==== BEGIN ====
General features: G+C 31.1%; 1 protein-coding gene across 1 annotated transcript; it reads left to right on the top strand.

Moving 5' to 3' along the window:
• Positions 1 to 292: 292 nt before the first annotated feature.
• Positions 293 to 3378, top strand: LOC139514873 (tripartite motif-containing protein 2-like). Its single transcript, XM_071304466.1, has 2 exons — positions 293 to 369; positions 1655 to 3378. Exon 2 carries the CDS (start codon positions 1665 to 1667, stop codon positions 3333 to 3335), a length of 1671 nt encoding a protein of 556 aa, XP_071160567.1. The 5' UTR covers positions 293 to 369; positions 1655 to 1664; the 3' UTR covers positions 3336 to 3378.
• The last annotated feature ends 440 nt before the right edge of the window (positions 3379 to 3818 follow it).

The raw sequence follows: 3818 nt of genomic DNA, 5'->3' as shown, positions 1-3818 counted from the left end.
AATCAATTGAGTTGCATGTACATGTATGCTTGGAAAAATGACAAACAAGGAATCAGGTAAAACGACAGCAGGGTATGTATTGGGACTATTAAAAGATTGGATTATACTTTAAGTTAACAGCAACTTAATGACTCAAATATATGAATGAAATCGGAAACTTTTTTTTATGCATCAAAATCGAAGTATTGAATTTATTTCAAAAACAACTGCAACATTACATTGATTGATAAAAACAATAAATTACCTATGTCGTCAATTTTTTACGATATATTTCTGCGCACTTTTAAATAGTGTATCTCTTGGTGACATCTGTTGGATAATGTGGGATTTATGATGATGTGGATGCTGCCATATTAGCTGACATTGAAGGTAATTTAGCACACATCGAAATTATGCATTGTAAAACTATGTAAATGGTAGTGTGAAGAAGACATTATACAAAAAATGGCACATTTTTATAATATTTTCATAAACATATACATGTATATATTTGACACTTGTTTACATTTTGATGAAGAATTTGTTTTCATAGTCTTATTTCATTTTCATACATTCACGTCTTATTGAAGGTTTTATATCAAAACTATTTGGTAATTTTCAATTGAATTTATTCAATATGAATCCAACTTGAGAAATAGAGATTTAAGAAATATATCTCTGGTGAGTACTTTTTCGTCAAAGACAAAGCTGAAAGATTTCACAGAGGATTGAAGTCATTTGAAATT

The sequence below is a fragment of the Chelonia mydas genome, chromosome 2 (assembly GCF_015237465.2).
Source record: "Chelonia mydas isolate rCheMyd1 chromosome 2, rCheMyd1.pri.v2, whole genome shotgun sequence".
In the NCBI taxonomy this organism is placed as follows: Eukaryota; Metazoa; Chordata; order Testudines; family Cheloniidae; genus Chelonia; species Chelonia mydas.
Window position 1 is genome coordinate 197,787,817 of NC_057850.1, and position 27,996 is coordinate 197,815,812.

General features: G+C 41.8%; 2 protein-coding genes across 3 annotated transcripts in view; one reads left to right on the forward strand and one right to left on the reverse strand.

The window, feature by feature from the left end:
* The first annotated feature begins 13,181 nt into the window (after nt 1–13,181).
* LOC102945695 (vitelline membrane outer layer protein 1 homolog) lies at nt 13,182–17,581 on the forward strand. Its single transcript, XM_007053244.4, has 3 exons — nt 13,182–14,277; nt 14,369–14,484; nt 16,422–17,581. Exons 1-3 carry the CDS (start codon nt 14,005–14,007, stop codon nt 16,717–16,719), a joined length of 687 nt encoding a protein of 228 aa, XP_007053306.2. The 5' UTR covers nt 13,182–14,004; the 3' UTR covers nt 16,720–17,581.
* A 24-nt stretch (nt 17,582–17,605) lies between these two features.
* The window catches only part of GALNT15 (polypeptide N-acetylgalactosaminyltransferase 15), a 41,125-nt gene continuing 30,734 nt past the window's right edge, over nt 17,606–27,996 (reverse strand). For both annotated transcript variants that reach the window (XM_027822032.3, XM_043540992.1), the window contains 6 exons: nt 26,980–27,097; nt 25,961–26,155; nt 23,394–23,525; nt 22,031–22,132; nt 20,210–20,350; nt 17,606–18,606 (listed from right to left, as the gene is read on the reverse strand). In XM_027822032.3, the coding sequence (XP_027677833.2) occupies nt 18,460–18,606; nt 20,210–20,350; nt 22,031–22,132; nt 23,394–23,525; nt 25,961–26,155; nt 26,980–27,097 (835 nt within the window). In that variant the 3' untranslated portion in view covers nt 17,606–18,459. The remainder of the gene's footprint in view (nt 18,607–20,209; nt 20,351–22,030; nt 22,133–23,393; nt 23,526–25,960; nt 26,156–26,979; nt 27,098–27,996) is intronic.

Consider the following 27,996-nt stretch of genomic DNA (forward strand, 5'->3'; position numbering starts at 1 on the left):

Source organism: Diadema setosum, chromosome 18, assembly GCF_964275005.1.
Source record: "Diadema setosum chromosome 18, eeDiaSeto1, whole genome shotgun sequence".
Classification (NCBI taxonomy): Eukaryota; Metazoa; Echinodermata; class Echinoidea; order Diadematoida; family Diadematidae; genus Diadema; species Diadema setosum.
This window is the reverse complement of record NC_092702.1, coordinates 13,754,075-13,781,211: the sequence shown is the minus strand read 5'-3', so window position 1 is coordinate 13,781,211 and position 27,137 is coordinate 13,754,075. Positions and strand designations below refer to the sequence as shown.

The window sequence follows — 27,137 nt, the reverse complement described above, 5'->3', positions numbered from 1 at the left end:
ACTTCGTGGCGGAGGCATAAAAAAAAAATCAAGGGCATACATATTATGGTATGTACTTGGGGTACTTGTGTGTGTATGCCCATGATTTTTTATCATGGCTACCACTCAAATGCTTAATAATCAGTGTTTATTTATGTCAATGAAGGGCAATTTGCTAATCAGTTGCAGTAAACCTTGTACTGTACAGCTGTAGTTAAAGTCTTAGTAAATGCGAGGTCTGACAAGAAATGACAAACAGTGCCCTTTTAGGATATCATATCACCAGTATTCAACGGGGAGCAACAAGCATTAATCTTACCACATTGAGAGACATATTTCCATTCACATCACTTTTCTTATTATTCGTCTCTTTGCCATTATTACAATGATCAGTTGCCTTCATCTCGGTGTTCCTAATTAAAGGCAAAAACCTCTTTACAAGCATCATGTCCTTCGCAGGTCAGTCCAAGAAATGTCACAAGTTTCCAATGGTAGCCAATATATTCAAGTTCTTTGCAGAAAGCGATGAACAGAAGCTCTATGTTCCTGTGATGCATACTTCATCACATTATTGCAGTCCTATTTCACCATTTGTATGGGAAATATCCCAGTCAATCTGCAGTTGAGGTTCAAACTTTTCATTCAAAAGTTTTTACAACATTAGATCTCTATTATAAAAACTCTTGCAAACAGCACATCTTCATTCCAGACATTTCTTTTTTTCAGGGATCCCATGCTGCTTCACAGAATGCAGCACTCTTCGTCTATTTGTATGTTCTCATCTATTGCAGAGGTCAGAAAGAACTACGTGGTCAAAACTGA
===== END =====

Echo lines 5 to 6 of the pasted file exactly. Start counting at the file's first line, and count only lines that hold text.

• The last annotated feature ends 440 nt before the right edge of the window (positions 3379 to 3818 follow it).

The raw sequence follows: 3818 nt of genomic DNA, 5'->3' as shown, positions 1-3818 counted from the left end.